Recently, we attended tithing settlement and were asked to check the box whether we were Non (didn’t pay), Partial, Full, or Exempt tithe payers. The bishop mused about how it would be if we did the same evaluation on ourselves in all aspects of our church observance. (I certainly don’t think he wanted to be involved in such an assessment – like most bishops, he’s barely going to get tithing settlement done by the end of the year!) Nevertheless, I thought it was an interesting thought experiment as we look at New Year’s Resolutions.
Upon reflection, I’m not sure this assessment process fits all the commandments. Some commandments are pass / fail. Some commandments have even more degrees than this simple ranking system. And it also points out the fact that not all commandments are equal (how do you assess on “tattoos”? I have a partial tatoo? I’ve drawn on myself with a pen? I have a henna tattoo? and what is “exempt” for a tattoo? I have no skin?)
The other issue is that you can comply with the letter of the law but fail to grasp the spirit of the law. Sometimes the spirit of the law is open to interpretation, though. To consider the tithing example, we declare based on our own understanding whether we are partial, full or exempt (exempt generally would be something the bishop or church has told the person, such as missionaries or those members on church welfare who might be considered exempt based on personal circumstances).
But that’s only relevant to paying tithing to the church, not whether we are charitable and love others. It also doesn’t indicate if we are detached from wealth or cling for dear life to the remaining 90% of our earnings. Several years ago, when I was working in Salt Lake City, our company was doing a charitable giving campaign. Our SLC office was found to be one of the lowest in terms of donations, company-wide. When we talked with employees to determine why fewer people were giving to the campaign, many of them cited tithing as a reason they donated less to charity. They were already giving more money to the church than most people give to charity.
Another example might be the Word of Wisdom. I suppose a standard answer might be that if you never use alcohol, tobacco, coffee or tea, you are a “full” observer. What is a partial? That’s probably completely subjective. Some might say you are partial if you sometimes drink those things or are trying to quit. Others might say you are “partial” if you drink herbal tea, energy drinks, diet coke or eat coffee ice cream. Yet, those superficial indicators may miss the point of the commandment. Do you actually make healthy choices and show self-mastery through exercise and diet or just “check the box”? Do you keep your mind clear and alert and ready to receive revelation through the healthy choices you make?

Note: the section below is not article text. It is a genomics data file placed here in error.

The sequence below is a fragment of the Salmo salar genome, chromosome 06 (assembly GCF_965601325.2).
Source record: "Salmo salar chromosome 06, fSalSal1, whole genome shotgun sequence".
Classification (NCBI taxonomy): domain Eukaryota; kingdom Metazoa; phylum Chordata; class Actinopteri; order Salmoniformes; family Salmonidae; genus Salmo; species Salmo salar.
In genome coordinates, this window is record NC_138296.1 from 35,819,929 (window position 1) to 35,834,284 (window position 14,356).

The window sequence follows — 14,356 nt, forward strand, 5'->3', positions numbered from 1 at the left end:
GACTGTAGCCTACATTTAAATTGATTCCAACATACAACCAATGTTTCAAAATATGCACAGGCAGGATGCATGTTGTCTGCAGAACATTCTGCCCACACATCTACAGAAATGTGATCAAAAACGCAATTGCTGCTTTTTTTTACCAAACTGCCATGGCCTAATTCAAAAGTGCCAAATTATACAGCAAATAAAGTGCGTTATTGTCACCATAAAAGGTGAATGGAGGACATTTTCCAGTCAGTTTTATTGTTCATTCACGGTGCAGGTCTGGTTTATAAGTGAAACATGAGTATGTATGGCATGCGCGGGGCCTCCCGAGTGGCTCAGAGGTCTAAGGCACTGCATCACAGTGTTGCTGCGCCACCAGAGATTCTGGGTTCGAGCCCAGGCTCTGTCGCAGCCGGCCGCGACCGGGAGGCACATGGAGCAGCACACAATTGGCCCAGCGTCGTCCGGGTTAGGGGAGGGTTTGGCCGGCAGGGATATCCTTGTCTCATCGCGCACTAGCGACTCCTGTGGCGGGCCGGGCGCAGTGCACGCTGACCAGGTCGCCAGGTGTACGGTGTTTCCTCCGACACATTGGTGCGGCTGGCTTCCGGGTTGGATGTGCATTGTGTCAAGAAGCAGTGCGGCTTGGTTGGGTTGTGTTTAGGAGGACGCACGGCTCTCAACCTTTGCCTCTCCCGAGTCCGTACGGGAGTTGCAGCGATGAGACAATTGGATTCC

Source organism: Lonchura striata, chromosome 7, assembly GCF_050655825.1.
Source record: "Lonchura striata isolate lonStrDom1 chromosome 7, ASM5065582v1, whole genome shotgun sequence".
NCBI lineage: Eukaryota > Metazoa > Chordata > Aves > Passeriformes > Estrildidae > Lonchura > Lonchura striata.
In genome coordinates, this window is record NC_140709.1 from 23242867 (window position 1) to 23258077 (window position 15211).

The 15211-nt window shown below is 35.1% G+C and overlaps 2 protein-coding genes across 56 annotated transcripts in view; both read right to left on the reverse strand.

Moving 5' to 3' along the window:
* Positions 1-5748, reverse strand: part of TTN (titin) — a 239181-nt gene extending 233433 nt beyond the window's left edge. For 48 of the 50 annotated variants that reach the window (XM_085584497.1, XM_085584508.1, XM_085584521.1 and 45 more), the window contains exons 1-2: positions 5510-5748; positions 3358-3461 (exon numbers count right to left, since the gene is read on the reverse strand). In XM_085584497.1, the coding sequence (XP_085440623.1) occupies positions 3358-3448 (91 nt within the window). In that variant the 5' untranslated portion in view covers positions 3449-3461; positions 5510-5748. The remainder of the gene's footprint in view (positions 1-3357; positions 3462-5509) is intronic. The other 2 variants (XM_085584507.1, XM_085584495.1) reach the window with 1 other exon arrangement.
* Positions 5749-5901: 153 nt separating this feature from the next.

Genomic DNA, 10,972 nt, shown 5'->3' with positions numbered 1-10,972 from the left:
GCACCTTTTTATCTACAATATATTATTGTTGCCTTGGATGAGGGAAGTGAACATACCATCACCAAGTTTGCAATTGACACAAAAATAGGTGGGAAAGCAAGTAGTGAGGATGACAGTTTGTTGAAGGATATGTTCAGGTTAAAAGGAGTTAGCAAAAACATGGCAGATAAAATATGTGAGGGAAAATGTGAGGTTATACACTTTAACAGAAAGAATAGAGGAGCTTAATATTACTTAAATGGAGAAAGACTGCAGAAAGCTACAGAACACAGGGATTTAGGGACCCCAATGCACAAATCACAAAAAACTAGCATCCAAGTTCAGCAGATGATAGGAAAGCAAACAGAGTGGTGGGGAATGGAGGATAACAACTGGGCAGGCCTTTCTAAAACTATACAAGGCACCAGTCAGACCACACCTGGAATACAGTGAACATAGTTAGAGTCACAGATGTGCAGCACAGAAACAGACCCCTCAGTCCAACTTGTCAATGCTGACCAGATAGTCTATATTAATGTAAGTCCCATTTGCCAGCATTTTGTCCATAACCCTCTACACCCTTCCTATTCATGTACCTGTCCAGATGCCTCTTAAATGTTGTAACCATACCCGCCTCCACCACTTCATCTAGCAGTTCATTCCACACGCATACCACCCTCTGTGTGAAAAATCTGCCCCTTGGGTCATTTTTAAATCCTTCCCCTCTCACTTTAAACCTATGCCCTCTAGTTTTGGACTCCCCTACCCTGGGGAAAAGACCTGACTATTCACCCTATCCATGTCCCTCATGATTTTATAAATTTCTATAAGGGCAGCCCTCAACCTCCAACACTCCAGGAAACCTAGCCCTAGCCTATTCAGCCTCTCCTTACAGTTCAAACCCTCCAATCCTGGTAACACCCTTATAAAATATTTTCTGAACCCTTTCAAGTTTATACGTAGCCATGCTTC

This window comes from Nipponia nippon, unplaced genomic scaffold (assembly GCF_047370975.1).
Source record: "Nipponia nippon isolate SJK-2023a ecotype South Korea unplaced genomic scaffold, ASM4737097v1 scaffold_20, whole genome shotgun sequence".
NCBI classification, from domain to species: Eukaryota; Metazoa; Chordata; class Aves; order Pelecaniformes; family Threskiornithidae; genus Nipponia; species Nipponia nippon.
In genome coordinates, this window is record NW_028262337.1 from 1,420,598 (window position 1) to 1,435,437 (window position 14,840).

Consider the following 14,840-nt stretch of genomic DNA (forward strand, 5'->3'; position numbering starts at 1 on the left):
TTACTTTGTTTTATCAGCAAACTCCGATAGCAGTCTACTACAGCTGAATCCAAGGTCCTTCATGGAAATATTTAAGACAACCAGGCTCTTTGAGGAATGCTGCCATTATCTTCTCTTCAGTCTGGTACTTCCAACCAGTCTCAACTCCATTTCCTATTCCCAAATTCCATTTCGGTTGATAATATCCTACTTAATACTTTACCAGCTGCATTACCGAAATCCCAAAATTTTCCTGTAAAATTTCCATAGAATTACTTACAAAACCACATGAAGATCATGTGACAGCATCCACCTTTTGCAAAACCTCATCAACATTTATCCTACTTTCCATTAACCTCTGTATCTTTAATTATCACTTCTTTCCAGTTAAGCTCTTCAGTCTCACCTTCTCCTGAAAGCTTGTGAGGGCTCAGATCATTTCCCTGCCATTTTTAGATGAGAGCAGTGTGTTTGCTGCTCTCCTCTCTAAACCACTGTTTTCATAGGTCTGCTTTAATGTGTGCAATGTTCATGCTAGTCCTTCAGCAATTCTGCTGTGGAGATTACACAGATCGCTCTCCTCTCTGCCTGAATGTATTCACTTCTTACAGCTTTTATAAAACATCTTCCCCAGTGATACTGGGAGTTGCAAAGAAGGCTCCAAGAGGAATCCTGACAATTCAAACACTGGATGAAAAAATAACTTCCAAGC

A third example could be keeping the Sabbath day holy, another one that is totally subjective in how we observe it. Since each member defines what it means for their own family, “partial” probably means do they break their own standard, whereas “full” probably refers to consistency over time. However, I know plenty of members who think their own definition (usually with super high restrictions) is more righteous than others. Is it more righteous to force your children to resentfully wear church clothes all day and not play at all or to set the day aside as restful family time while wearing comfortable clothes and enjoying each others’ company?
Consider fasting, another graduated scale of observance. Most Mormons would say you are “fully observant” if you fast monthly for two meals abstaining from both food and drink. Some would say this isn’t enough, that it must be 24 hours or longer. And what is partial?
These examples illustrate the flaw with checklist mentality: while we might be smugly ultra-observant, in doing so, we usually fail to grasp the purpose of the law and may come into conflict with greater commandments as a result of this approach (as Jesus pointed out so well in his life). So, where do you fall for various commandments? Time to declare! Are you partial, full or exempt?
- Love thy neighbor as thyself.
- Love God with all your heart, might, mind and strength.
What about the more ticky tack stuff? Partial, full or exempt?
- Read scriptures
- Magnify your calling
- Participate in your meetings
- Observe the Word of Wisdom
- Be honest in all your dealings
- Other (do tell!)